In creating new content for the web – educational, corporate, entertainment – we have a bit of a pressure-cooker atmosphere. Teams are quickly assembled. Ideas are tried and tested and implemented in hours and days, and deadlines are often set with everything but technical feasibility in mind.
Of course, in web, the stakes are rarely as high as those of, say NASA. We can update, beta test, and the consequences are not typically life altering. There is always “CTRL-Z”
Nonetheless, we need good teams – exceptional teams, really – to get the job done.
Looking back over 50 years, one of the most amazing teams, goals, and deadlines was the Apollo program to land a man on the moon by 1969. 0.4% of the Gross Domestic Product of the United States at that time was diverted to NASA, and when the project had started it was science fiction – it would be like us today building nuclear starship in 15 years, just enough feasibility to not be pure science fiction.
But things did go wrong, because of the rush to meet the deadline, and because of the unique nature of risk: nothing goes wrong until things go wrong – the only symptom of high risk is catastrophe. Read the rest of this entry »
I wrote a jsfiddle sample as a demo for my brother’s control systems class at NAIT to show the differences between closed-loop feedback controllers – the tiny algorithms behind cruise-control autopilots, and autofocus in your camera.
I have to generalize it to a PID object and so on, but it is fun to play with the coefficients – and I learned a thing or two I’d forgotten about digital controller behaviour, like sampling error and sampling bandwidth. And as all Control Systems engineers are warned: Turn up your Gains slowly!
Ideas for feedback loop tuning games? The unicyclist? better cruise control, Autopilot lander? Fill the acid vat?
By sandboxing App Stores and development processes, the major players have taken on the problem of developing their app stores. Although HTML5 promised to be a universal platform, iOS, Windows 8, Android etc. make those apps second-class citizens to the native App Store versions, forcing developers to choose which platform to develop for as an initial target.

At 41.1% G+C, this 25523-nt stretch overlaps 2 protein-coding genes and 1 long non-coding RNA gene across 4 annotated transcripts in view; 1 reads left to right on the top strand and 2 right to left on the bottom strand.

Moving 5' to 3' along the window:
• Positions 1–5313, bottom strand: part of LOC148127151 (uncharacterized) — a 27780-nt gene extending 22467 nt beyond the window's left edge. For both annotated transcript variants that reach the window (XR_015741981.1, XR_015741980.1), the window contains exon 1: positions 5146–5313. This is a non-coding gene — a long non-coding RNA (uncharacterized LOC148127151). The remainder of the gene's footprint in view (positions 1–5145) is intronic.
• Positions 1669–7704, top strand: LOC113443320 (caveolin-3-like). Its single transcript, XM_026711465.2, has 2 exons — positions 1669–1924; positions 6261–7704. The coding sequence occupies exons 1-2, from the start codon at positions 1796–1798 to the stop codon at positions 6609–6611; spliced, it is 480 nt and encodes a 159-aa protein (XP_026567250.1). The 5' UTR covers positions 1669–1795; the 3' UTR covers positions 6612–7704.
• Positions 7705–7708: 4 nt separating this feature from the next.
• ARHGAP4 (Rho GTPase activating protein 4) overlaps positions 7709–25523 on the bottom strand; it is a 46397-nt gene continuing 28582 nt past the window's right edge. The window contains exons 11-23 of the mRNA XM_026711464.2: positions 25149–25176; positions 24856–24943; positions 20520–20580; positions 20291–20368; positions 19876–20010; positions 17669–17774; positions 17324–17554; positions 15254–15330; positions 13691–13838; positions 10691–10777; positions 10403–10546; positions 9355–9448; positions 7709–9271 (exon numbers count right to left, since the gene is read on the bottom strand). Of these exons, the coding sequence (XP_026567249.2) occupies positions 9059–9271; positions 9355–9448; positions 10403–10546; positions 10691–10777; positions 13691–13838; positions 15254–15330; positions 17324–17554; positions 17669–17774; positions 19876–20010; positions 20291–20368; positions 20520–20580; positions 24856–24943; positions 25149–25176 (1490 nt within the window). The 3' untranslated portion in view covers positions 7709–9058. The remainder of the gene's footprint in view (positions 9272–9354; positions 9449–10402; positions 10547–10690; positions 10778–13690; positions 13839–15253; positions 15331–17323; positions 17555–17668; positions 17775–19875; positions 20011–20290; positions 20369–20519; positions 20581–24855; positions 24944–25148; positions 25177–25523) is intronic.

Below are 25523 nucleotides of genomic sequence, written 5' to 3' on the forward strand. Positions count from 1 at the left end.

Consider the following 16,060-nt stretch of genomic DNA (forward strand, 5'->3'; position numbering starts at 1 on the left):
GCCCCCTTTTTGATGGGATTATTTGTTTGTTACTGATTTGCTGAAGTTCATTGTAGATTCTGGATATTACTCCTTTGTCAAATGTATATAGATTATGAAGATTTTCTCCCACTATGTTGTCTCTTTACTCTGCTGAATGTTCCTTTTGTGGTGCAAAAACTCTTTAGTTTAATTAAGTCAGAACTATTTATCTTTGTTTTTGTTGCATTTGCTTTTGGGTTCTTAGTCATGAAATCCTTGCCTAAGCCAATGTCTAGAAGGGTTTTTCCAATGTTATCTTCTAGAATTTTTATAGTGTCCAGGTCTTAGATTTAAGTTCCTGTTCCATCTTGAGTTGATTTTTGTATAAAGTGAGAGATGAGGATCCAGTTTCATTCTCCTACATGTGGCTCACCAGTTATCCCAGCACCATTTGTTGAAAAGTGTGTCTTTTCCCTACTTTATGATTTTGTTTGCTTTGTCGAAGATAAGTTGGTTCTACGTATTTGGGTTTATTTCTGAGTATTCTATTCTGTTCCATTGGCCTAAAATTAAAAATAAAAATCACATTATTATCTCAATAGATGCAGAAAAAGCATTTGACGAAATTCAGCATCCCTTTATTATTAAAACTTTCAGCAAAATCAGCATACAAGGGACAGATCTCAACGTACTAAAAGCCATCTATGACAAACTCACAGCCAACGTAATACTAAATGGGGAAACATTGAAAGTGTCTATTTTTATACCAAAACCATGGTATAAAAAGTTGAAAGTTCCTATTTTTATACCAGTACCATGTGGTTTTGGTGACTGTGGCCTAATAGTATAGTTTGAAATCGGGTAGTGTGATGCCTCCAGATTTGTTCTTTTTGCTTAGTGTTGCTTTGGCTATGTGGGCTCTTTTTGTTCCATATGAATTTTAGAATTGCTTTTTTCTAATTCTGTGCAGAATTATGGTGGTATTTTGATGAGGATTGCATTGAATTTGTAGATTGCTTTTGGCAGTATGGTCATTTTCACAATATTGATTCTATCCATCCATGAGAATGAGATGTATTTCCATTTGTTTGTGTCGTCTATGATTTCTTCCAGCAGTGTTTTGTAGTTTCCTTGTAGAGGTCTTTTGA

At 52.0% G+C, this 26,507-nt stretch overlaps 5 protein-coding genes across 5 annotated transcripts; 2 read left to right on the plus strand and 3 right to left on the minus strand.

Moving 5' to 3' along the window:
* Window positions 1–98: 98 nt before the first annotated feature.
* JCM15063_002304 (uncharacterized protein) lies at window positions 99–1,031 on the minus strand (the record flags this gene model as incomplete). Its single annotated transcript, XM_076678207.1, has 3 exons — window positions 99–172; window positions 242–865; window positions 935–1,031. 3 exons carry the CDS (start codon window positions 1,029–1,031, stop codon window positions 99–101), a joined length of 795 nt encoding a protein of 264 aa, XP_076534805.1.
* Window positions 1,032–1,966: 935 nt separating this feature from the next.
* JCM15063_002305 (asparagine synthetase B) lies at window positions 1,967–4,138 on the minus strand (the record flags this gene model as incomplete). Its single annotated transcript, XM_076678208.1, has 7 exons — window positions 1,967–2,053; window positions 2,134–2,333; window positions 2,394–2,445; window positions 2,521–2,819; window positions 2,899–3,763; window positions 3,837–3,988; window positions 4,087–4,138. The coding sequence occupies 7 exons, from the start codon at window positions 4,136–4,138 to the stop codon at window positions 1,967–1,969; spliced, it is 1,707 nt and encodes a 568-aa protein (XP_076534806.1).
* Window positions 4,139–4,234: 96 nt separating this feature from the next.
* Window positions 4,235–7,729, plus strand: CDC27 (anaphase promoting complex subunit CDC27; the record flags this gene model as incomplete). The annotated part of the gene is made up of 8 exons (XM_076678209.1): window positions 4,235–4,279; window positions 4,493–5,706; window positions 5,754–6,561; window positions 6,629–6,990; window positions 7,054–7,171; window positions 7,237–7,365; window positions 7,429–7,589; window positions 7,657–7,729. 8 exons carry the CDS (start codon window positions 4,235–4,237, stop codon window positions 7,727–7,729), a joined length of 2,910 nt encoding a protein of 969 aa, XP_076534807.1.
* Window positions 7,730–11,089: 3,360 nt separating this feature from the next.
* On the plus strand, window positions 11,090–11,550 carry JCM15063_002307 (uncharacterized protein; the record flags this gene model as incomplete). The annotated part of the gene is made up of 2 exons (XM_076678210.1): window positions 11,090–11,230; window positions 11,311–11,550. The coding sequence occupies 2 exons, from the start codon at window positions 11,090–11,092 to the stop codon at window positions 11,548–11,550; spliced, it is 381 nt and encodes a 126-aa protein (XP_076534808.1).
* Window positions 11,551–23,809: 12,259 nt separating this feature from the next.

This becomes a problem for upcoming platforms that quickly need to build App libraries to legitimize their proprietary platforms, mainly because they want it both ways: they want to lock developers time into their platform, and they want those developers to do it when there is no critical mass in that platform. From a developer perspective, why would I write for, say Windows 8 first when I can spend the same effort on a known distribution base: iOS? Ideally I would like to write for all platforms with one codebase. Of course if the platform creator is trying to ramp up by funding key developers and projects that can work for a while, but it presumes the target audience’s planned use for the new platform.
A simple solution would have been to allow web-based technologies to acts as a virtual machine that could be further compiled to native code for performance boost, much like Adobe is attempting to do with AIR. This would allow a write-once platform with closer to native performance, unlike, say PhoneGap which is forced to work in a browser window and so is not really a native App. Performance on, say, smartphones and tablets, is quickly becoming good enough that a small performance hit would be acceptable.
Being proprietary does not in itself attract developers – being a good return on investment does. It may be that the performance gap between native code and HTML5-based apps is not closing as fast as it could because platform creators do not think this way.
Kids are fearless and brilliant and will learn to drive an interface faster than any adult. This great article outlines 4 ‘pleas’ from a father to touch app developers that are not so much for his kid (2 years old) but for his own understanding, and I have not seen it spelled out so clearly and concisely before. Well worth the read.
….From Lee Brimelow (of course!) Check it out here